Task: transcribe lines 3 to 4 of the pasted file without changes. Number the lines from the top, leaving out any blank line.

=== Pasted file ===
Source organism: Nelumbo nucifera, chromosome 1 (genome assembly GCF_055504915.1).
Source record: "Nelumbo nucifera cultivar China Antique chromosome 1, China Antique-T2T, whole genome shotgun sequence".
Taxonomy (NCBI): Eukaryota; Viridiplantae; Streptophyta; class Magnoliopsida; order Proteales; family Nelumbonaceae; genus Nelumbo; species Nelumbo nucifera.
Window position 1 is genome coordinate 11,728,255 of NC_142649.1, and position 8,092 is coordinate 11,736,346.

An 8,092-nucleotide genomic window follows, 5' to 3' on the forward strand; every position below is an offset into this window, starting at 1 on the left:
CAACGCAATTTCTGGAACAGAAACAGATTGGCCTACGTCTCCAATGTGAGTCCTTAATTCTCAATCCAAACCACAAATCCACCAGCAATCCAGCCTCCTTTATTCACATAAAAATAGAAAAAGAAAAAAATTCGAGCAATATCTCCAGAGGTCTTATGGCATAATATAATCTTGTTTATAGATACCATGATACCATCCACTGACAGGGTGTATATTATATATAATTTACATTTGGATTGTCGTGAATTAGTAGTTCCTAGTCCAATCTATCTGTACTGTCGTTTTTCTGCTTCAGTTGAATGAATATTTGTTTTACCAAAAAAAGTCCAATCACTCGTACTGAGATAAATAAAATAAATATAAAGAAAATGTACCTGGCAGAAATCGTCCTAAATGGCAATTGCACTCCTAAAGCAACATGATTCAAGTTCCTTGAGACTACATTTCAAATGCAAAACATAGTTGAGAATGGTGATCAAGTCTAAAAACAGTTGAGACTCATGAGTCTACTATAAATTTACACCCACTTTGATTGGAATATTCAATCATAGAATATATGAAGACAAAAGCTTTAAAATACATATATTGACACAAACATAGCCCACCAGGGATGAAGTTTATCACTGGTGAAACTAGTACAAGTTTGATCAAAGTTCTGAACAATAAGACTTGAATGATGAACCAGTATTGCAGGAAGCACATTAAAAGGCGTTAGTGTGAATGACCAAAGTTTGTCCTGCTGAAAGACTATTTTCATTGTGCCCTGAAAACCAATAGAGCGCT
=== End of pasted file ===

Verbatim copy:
Taxonomy (NCBI): Eukaryota; Viridiplantae; Streptophyta; class Magnoliopsida; order Proteales; family Nelumbonaceae; genus Nelumbo; species Nelumbo nucifera.
Window position 1 is genome coordinate 11,728,255 of NC_142649.1, and position 8,092 is coordinate 11,736,346.